2012 has seen a big focus on animal testing in the cosmetics industry particularly with the proposed marketing ban coming into play in Europe next year. Whilst companies want to get rid of the practice from industry, it still needs to ensure the safety...
EU scientists have been awarded the first ever £250,000 (€310,000) Lush Science Prize for their steadfast progress in an ongoing research project to find an alternative to animal testing with chemical safety in mind.
Cosmetics Europe has urged caution over comments made by prospective EU Health Commissioner Tonio Borg regarding the proposed marketing ban on animal-tested cosmetics, saying it may ‘jeopardise’ progress and undermine EU leadership in global animal welfare.
Tonio Borg, Commissioner Designate for the Health and Consumer Affairs portfolio has received backing from The European Coalition to End Animal Experiments (ECEAE) and Humane Society International after announcing his position on animal testing.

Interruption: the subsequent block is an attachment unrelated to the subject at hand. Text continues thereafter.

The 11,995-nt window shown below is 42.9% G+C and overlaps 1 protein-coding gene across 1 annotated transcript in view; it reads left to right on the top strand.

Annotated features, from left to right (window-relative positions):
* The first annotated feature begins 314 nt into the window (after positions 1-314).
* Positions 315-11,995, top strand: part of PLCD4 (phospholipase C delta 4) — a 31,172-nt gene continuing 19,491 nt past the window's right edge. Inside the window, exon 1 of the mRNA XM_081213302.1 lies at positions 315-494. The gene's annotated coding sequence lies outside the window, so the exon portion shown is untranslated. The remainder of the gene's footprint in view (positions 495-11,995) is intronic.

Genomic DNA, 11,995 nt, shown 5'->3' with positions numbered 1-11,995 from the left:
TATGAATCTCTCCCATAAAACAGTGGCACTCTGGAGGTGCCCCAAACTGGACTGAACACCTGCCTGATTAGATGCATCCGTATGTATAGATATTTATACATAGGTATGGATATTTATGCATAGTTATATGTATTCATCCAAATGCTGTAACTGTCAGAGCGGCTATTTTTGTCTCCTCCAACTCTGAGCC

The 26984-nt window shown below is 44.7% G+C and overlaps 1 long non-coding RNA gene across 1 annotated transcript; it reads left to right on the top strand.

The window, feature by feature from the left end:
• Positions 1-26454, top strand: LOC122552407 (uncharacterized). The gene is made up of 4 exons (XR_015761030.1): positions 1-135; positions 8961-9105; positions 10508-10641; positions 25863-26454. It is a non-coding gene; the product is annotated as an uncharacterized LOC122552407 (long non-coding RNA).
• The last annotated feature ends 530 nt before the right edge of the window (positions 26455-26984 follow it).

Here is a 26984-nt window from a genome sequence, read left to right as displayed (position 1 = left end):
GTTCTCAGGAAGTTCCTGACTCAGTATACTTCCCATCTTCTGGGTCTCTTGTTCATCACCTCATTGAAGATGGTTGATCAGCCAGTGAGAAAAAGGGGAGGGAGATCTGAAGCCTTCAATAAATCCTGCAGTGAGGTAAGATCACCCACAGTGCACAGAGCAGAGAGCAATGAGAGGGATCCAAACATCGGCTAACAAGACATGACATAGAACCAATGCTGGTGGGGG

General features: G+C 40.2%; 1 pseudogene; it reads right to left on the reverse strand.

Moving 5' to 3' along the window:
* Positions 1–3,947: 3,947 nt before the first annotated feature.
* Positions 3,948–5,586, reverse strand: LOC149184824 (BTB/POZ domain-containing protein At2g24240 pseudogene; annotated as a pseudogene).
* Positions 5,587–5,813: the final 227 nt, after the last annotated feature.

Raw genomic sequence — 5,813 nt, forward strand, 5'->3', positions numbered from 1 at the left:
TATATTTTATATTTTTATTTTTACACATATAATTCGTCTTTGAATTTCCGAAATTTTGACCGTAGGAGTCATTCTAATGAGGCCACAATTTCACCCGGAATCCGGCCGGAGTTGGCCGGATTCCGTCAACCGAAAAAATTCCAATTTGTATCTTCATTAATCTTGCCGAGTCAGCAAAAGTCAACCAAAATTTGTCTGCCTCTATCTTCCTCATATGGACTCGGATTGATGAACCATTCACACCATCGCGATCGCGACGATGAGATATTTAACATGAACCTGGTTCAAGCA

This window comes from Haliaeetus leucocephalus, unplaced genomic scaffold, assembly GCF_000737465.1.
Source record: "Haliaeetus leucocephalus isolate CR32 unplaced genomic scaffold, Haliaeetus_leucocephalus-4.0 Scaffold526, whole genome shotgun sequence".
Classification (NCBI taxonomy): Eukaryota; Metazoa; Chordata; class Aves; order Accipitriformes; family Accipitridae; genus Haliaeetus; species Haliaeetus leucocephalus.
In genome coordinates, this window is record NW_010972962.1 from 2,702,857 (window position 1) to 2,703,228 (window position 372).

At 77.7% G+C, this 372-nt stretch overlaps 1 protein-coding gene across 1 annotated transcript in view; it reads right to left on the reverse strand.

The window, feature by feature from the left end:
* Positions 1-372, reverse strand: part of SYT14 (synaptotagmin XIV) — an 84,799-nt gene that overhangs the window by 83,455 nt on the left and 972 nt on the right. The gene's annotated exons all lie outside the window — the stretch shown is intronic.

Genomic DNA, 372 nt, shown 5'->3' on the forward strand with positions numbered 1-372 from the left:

The Chinese government are taking steps towards accepting a non-animal test for cosmetics for the first time, after a PETA grant allowed the necessary research to develop a new toxicity test, and the necessary training was carried out in a Beijing university...
As upcoming industry events in Europe and beyond turn their attention to the new EU cosmetics regulations being exercised next year, Cosmetics Design takes a look at some of the key points from the new legislation.
As a result of its Sustainable Trust guidelines becoming more stringent, the Co-operative Asset Management Group has sold its entire holdings of Avon shares, as it says its policy conflicts with the recent revelation that Avon tests its cosmetics on animals.